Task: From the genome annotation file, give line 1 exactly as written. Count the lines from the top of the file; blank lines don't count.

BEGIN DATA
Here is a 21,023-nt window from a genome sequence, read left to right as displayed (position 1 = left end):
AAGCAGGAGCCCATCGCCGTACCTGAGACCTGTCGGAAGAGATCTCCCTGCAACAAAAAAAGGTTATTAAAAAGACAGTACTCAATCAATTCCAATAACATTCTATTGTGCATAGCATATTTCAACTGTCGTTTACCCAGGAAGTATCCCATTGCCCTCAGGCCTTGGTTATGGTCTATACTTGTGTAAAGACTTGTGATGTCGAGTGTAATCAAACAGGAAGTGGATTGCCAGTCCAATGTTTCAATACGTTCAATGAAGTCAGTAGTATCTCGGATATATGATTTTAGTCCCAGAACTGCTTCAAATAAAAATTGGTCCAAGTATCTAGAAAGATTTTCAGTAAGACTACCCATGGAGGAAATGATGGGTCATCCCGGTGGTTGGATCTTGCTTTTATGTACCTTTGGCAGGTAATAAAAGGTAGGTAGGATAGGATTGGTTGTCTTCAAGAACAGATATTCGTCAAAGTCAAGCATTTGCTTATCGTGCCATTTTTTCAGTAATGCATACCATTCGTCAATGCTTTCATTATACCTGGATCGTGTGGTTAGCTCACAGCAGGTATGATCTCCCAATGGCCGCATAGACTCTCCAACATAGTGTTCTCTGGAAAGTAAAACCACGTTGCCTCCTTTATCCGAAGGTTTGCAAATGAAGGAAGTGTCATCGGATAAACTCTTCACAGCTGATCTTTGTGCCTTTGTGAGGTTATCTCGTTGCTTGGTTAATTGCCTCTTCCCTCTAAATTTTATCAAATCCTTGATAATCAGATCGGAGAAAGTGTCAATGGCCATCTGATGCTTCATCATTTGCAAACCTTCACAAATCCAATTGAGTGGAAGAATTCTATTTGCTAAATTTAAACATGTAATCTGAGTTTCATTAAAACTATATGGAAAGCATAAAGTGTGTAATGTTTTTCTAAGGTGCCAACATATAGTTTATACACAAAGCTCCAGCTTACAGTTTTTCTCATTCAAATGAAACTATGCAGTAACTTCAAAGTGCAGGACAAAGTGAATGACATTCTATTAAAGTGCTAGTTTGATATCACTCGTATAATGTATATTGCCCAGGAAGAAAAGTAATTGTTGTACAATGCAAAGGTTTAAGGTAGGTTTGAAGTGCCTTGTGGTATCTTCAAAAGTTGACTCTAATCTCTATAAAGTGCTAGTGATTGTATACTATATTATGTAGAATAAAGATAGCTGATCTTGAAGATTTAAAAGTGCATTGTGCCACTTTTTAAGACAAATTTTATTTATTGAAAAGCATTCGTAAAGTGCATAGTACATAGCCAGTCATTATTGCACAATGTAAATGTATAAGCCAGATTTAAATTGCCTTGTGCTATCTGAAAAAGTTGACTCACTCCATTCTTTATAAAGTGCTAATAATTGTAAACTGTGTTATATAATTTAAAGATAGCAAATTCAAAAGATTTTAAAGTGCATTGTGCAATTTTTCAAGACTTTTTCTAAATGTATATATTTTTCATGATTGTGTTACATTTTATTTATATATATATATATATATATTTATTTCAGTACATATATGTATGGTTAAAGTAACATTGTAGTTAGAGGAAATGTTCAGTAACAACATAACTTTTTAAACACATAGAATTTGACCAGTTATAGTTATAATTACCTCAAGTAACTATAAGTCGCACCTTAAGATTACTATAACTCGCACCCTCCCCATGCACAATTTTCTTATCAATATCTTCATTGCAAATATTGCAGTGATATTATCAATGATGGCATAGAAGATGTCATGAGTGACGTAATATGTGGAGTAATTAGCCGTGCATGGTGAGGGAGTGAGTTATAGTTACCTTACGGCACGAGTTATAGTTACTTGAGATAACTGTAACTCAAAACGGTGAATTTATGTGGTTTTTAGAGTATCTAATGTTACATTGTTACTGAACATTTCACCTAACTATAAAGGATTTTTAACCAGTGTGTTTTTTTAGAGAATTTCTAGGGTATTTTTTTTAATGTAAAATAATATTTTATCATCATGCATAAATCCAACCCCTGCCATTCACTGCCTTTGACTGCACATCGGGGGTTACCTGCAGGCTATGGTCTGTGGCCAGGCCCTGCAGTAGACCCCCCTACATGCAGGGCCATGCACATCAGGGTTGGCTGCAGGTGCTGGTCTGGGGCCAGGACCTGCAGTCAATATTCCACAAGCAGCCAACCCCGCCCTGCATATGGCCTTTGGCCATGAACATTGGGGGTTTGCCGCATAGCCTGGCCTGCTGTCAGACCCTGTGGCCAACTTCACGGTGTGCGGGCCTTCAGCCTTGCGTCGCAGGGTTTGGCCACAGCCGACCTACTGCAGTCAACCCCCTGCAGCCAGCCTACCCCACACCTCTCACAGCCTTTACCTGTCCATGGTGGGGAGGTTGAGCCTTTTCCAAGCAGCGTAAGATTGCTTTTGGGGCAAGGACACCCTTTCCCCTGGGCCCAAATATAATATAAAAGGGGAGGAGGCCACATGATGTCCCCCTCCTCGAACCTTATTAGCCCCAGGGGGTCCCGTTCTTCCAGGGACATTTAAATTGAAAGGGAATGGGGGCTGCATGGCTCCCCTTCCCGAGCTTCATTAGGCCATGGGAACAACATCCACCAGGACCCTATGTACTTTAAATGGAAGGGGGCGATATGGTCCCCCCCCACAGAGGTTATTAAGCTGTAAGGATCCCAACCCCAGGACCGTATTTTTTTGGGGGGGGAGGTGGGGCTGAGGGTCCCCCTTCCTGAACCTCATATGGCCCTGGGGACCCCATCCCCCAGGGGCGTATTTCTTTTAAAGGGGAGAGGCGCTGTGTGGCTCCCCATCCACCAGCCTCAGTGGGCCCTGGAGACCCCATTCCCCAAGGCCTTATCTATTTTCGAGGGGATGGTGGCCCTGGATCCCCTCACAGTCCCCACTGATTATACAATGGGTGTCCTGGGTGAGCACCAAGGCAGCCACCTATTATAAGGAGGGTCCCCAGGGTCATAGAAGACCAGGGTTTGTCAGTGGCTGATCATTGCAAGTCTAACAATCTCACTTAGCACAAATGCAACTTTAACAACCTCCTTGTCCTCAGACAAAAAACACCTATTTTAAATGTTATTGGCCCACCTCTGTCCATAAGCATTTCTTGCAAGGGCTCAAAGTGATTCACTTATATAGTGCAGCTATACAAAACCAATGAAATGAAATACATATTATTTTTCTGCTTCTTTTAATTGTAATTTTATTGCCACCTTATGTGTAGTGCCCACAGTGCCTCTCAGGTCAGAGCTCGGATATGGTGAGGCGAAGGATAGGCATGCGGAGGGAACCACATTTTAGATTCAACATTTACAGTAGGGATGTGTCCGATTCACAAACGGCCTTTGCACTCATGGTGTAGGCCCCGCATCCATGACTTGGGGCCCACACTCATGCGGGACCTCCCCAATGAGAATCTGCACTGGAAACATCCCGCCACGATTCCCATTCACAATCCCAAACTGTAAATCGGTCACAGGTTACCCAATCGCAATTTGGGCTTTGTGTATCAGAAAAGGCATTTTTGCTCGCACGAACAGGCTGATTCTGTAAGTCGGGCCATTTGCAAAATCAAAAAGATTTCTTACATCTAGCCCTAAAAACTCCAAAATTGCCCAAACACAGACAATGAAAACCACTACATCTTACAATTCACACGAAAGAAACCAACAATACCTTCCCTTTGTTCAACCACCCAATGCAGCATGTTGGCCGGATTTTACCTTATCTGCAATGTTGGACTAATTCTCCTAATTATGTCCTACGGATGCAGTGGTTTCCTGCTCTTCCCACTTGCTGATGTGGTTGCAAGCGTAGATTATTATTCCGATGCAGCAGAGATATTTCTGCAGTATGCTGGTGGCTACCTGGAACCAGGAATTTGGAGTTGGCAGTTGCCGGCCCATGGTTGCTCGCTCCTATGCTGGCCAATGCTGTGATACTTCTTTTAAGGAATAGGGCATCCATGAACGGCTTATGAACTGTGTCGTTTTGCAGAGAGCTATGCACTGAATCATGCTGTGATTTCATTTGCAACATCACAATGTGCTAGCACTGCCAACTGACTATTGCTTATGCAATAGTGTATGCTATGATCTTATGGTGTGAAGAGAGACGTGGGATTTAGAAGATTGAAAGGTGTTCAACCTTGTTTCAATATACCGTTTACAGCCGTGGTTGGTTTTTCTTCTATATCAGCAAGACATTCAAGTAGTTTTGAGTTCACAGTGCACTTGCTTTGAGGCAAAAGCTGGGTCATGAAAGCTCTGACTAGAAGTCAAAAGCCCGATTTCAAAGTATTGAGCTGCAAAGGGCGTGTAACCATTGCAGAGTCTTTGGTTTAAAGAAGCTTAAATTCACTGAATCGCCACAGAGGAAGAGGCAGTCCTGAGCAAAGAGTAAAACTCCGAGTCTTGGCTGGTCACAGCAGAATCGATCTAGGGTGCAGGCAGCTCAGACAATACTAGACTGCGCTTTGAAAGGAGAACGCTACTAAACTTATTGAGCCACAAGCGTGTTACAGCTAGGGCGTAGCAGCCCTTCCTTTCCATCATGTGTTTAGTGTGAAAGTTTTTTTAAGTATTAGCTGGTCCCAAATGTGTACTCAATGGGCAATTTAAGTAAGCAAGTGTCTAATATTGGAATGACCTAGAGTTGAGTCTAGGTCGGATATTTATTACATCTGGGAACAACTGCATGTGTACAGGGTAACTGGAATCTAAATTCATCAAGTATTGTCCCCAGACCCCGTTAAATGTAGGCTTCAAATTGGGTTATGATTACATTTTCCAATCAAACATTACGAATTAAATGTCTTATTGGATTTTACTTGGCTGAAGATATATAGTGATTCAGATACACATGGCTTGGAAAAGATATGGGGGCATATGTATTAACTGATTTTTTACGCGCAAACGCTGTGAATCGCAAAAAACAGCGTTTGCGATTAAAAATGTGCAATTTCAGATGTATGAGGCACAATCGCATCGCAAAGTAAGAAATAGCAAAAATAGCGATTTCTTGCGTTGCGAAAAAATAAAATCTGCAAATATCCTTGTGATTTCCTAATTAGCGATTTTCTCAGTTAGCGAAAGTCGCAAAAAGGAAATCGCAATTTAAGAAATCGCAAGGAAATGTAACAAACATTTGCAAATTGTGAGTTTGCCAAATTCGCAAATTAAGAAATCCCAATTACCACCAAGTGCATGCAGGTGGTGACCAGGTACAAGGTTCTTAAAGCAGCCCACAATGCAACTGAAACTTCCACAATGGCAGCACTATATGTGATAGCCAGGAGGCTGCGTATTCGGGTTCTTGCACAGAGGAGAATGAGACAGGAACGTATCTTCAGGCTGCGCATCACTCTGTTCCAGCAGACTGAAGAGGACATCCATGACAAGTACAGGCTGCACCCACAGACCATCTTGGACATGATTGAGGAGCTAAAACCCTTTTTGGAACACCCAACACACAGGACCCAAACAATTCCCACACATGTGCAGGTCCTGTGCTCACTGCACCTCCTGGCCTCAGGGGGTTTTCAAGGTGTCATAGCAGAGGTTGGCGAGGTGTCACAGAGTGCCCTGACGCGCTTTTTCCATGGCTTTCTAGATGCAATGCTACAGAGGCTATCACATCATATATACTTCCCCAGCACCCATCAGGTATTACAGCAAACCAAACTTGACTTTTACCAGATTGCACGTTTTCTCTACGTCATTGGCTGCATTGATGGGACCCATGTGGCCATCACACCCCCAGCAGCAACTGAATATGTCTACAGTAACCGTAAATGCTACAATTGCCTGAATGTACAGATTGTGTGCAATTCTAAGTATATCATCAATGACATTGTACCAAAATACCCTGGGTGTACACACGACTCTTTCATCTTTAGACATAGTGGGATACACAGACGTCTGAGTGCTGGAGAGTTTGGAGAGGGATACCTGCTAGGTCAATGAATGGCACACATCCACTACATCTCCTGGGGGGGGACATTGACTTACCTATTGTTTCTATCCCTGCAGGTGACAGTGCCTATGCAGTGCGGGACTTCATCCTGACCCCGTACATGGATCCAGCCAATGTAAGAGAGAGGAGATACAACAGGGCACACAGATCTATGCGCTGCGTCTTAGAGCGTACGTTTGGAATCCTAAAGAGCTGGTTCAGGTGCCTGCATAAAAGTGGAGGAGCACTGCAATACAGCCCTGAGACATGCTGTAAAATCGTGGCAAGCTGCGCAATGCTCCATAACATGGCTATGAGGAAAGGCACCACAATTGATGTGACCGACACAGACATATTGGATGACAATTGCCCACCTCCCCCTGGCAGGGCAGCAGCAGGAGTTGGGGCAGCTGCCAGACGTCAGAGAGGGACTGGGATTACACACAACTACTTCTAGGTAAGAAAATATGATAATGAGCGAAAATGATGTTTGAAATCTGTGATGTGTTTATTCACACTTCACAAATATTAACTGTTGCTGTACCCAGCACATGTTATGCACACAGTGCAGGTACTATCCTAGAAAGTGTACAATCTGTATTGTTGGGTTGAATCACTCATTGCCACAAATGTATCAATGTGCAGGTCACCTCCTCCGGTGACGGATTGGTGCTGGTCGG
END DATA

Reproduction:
Here is a 21,023-nt window from a genome sequence, read left to right as displayed (position 1 = left end):